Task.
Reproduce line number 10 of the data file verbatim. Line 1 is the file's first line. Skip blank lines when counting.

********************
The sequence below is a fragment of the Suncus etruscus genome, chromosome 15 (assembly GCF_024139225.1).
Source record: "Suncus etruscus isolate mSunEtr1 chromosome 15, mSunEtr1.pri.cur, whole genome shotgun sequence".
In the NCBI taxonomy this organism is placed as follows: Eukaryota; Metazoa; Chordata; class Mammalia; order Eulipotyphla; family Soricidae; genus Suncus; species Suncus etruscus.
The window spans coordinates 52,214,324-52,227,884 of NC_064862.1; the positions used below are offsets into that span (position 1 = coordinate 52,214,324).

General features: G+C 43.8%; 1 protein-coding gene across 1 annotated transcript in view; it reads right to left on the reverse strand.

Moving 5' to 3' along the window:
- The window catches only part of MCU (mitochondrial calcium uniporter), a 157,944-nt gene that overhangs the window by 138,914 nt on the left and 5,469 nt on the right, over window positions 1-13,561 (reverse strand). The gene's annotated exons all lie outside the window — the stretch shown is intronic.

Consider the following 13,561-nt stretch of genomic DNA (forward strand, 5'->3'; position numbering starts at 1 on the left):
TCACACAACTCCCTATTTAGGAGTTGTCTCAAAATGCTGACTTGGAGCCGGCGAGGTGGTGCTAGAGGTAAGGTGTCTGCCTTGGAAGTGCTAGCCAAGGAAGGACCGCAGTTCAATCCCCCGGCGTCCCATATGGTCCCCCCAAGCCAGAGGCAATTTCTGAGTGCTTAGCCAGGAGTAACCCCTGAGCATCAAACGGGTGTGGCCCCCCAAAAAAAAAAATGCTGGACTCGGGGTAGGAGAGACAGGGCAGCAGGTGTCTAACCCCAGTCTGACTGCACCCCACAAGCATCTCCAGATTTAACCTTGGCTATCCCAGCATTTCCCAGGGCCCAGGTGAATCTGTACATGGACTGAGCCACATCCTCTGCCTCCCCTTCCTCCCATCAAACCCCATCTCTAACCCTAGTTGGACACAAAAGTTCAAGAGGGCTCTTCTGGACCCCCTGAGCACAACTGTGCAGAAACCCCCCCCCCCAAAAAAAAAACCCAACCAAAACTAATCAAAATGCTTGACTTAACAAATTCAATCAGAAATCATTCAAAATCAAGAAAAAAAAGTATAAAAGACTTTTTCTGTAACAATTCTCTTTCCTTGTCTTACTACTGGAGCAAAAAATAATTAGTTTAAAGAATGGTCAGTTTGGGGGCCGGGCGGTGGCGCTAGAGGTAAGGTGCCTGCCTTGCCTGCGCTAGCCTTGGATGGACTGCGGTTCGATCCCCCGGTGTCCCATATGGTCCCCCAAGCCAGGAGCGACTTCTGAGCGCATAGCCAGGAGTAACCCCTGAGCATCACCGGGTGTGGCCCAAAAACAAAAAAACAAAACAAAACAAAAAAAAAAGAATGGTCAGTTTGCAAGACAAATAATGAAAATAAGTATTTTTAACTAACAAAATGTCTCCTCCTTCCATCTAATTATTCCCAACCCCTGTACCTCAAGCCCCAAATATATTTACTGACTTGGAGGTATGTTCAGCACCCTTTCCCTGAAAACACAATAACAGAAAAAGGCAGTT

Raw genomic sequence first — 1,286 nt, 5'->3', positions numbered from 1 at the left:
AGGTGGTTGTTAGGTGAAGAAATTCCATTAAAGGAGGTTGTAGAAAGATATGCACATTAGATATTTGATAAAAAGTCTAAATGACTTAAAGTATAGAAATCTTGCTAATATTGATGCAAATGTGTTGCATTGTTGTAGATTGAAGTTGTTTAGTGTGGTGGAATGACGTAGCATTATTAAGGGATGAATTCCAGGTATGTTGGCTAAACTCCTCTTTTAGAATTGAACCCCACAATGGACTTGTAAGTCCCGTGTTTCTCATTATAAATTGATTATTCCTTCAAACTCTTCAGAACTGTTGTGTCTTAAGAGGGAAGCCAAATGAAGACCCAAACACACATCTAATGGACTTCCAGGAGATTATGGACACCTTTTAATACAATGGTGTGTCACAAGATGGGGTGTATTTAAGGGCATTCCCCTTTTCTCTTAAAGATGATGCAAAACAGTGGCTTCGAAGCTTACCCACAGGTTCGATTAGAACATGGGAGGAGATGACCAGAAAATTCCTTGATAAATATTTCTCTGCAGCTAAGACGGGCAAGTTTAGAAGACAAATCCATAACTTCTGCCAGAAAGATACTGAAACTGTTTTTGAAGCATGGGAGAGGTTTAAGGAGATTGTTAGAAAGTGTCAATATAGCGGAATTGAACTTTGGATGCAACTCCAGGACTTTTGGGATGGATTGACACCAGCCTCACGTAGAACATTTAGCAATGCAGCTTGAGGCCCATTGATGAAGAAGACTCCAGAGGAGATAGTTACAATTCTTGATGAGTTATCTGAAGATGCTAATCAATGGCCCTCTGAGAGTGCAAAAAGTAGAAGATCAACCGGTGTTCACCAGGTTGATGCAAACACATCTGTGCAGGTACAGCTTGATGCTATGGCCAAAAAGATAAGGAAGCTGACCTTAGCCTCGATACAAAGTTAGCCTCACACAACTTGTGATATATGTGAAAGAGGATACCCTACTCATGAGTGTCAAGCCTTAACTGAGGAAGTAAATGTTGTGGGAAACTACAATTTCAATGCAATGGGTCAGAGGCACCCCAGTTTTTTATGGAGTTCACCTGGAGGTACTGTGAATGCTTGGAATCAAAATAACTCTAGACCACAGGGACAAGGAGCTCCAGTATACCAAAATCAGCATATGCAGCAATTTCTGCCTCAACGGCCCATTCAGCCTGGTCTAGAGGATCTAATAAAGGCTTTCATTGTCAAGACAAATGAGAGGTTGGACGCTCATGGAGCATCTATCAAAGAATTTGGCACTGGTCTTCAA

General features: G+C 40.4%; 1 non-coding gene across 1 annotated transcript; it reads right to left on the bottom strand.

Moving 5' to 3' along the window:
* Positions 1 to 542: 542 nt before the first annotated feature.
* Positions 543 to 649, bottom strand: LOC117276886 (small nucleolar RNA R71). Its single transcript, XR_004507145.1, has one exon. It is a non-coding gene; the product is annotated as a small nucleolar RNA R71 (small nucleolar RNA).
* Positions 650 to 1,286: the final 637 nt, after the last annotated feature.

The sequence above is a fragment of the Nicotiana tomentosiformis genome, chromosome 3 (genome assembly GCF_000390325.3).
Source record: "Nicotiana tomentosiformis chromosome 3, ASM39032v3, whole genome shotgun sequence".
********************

Raw genomic sequence first — 1,286 nt, 5'->3', positions numbered from 1 at the left: